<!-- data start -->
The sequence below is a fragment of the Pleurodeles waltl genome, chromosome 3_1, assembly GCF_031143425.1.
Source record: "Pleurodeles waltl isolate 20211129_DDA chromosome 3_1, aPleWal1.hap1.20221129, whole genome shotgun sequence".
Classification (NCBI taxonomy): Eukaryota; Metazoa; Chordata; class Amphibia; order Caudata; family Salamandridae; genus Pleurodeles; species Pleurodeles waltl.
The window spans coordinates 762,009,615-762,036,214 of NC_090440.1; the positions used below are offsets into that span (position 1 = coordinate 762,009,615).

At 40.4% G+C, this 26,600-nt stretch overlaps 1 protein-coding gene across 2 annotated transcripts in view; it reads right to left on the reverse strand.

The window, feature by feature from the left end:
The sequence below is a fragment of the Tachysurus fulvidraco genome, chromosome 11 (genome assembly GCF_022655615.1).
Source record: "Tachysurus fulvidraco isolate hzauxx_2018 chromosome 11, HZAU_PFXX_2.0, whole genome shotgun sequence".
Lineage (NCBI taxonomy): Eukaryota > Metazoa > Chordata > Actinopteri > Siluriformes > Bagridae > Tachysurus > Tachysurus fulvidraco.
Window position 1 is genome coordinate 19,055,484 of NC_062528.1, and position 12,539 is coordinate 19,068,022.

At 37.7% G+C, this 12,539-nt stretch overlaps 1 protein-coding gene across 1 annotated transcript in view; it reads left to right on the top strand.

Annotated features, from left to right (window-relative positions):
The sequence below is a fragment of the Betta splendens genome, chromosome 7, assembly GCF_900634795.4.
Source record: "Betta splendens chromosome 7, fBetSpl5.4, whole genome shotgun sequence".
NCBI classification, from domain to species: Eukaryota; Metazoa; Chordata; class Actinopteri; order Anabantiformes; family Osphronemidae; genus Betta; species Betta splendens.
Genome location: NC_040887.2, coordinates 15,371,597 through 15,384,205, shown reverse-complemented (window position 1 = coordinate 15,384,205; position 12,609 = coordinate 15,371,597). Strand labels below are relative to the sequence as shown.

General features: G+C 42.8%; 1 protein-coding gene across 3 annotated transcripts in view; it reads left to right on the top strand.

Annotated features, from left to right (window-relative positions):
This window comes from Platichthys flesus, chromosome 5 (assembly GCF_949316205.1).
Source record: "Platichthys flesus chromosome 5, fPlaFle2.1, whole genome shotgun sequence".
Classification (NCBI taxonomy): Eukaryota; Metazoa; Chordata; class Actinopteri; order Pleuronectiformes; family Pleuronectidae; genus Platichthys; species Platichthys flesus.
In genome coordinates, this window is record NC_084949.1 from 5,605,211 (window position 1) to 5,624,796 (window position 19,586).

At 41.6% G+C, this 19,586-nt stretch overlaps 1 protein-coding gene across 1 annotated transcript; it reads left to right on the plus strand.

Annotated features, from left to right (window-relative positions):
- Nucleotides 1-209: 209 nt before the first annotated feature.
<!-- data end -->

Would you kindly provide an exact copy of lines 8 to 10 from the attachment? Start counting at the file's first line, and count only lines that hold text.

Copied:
Source record: "Tachysurus fulvidraco isolate hzauxx_2018 chromosome 11, HZAU_PFXX_2.0, whole genome shotgun sequence".
Lineage (NCBI taxonomy): Eukaryota > Metazoa > Chordata > Actinopteri > Siluriformes > Bagridae > Tachysurus > Tachysurus fulvidraco.
Window position 1 is genome coordinate 19,055,484 of NC_062528.1, and position 12,539 is coordinate 19,068,022.